We just talked about a few players. Max Valles and Eric Smith, Sadiq, Connor Wingo-Reeves, that’s another guy, Billy Skrobacz is a fullback, but you could put OR there on the depth chart, as well, and he’s a true freshman that’s playing. It’s just great to see that these young guys have not quit, that they want to soak up as much as they can learn because they want to win. They want to play better. They want to do better. And I’ll tell you, it’s exciting that irregardless of what’s going on now, we still have to coach and teach these players with the three games left: North Carolina, the South’s oldest rivalry; Miami, a lot of guys in their career here have been successful against Miami; and then the last game of the year is always a big game.
As you said, there’s a lot of football left to be played, but there’s also the development of guys that have been playing that they’re going to be better football players, and that’s the exciting part.
Q. Two or three times in the last month opposing coaches, including up to the game, have praised Henry Coley. Talk a little bit about him, a guy who was suspended from the team, I think, at this time a year ago and what he’s given you in the middle this year.
COACH LONDON: Well, Henry is a Mike linebacker, and we said before that this defense is a defense that’s predicated upon the middle linebackers calling the fronts, the stunts, making the adjustments, communicating with the secondary. We also know that Henry was an All-ACC academic performer, as well, so he’s a young man that’s smart, he’s has good football sense, and he is amongst the top leaders in the ACC in tackles because he understands the defense, he understands the gap placement, where alignment moves one place, he’s got to be at the other. He’s done a nice job of that, and he’s the quarterback of the defense because it does center so much around him getting everyone lined up and communicating all the different elements of the defense.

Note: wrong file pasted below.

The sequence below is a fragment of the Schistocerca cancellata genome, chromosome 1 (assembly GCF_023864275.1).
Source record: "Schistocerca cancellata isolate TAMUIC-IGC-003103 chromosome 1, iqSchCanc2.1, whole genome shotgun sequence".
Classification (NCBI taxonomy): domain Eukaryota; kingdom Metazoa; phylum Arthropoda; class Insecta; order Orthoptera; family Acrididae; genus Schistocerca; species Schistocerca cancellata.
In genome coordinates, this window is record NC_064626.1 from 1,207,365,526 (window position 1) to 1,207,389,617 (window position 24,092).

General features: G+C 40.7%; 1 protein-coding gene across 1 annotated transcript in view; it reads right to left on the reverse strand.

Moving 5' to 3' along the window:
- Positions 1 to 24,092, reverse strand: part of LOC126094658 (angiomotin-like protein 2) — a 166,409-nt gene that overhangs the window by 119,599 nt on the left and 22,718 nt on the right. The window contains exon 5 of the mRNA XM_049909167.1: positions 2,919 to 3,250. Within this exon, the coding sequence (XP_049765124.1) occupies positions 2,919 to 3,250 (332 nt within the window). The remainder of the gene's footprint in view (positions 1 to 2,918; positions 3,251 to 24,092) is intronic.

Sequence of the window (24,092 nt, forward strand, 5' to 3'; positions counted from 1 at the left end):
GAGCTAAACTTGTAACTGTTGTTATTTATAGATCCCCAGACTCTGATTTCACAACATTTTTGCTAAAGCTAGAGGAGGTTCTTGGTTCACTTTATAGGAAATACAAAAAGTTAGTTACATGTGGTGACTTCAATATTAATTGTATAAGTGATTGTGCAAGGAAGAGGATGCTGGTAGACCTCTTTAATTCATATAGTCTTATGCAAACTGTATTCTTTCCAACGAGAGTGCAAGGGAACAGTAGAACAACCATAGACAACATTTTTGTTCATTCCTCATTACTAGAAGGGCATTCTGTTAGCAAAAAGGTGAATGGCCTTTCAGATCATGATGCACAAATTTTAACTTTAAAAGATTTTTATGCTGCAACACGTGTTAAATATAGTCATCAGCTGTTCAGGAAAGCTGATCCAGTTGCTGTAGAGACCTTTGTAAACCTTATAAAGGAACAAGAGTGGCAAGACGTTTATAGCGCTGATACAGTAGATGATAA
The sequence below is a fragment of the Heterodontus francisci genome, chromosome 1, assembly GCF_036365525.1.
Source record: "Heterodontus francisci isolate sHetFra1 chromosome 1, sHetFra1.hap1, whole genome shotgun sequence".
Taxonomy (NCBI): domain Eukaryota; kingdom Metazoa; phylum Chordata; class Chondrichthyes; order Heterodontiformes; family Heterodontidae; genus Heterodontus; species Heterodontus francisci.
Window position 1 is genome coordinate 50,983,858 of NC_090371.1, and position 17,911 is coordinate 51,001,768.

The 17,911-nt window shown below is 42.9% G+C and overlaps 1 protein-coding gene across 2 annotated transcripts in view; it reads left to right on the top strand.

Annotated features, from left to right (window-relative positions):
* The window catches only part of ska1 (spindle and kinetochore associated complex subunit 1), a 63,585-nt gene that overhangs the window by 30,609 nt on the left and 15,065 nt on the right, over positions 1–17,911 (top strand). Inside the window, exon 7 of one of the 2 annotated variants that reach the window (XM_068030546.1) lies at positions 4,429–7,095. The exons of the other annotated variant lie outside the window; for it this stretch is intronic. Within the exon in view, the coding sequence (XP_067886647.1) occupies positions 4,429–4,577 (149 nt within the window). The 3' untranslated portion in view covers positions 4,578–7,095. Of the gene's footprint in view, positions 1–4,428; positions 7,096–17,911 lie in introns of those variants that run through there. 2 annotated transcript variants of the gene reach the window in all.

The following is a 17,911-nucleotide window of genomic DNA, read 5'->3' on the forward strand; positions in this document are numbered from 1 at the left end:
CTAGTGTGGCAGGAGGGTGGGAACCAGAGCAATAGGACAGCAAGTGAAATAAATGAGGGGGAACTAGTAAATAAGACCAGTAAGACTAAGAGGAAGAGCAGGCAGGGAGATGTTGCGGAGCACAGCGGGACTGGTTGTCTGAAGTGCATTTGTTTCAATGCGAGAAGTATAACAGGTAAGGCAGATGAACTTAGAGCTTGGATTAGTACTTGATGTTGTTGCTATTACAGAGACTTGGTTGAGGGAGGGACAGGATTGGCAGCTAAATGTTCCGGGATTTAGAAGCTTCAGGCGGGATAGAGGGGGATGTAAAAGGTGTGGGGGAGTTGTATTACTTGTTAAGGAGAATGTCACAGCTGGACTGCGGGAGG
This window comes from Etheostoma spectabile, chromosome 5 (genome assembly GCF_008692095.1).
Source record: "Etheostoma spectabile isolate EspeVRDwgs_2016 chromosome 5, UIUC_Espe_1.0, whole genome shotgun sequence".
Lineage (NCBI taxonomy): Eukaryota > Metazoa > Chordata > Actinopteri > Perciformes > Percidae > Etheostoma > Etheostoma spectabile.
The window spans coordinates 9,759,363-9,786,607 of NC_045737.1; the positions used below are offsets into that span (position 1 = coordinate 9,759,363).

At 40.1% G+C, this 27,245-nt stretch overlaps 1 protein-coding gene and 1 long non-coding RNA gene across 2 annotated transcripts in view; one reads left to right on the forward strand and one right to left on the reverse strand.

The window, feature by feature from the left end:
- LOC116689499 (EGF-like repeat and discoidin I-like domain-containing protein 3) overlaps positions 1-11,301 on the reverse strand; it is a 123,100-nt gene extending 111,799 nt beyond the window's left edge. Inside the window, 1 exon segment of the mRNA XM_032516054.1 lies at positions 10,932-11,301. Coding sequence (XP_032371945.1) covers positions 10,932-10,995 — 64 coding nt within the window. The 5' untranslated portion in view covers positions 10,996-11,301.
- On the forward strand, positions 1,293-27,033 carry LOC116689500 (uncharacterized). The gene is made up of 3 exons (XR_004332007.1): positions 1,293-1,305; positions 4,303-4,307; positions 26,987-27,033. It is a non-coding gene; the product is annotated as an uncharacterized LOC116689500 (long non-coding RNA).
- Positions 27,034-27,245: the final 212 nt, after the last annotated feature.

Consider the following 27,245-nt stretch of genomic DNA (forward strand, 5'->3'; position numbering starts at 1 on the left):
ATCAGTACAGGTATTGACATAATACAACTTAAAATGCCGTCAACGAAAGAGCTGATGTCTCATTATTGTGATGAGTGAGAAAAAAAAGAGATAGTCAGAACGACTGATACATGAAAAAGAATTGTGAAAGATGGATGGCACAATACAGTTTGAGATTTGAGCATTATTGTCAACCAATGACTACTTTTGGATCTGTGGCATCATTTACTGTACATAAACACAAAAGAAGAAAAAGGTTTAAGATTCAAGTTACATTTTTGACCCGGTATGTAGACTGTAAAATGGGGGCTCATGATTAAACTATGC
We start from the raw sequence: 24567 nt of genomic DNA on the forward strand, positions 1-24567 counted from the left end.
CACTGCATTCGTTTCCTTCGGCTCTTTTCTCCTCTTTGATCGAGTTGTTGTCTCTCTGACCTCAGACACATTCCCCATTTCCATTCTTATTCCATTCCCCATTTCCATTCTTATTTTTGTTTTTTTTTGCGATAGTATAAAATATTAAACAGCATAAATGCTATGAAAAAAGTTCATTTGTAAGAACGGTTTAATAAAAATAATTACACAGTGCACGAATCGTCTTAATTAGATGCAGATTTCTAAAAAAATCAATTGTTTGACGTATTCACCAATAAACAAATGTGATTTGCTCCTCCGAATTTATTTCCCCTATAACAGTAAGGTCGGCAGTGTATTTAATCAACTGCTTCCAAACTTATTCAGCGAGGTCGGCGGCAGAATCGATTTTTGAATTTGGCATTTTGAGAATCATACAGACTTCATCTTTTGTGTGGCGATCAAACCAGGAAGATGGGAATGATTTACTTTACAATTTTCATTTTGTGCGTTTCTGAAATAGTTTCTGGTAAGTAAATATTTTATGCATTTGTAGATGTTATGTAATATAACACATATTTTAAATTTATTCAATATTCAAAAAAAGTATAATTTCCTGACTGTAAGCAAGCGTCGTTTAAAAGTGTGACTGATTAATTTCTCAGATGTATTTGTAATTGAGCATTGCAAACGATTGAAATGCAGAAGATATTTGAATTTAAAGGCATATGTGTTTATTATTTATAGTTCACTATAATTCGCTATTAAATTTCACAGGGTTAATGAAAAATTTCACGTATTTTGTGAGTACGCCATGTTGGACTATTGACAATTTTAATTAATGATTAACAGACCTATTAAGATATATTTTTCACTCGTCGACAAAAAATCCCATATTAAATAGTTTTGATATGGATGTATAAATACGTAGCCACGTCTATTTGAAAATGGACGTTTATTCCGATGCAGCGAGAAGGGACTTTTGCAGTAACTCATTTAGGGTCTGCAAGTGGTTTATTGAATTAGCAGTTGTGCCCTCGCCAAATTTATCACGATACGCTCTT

He’s had a really nice year, and with three games left, as I said, he could put himself in position to be in the top, I believe, five or six in tackles in the ACC.
Q. At this point you’re no longer bowl eligible. Do you start looking at guys in certain spots, start looking to 2014? Whether that’s Luke Bowanko moving back to guard permanently, do you look at it now or evaluate it down the road somewhere?
COACH LONDON: We’re looking at it to prepare to go on the road and play North Carolina and win that game by any means necessary by using the best players in that specific position. But what it also does allow for you to do is with a bye week coming up after that is the continued development not only of the freshmen we already have but even those guys that are not in the mix of playing that we have to continue to develop other players, guys that may have opportunities to play for us. So we’re going to prepare to win, and whoever we need to put in that position to win, but understanding, as well, you want to be able to develop these players by the extra practices we gain by the off weeks by getting guys healed up and getting them back. But the biggest thing I’d say is just prepare to win and taking it one game at a time for us because our bowl season are these next three games coming up, and the most important game is this game against Carolina.
Q. Tajh Boyd last week, Bryn Renner this week, two Virginia guys that I think committed, went to other places before you got here. But do you ever wonder what if in those situations, had they come here maybe things would turn out differently at all?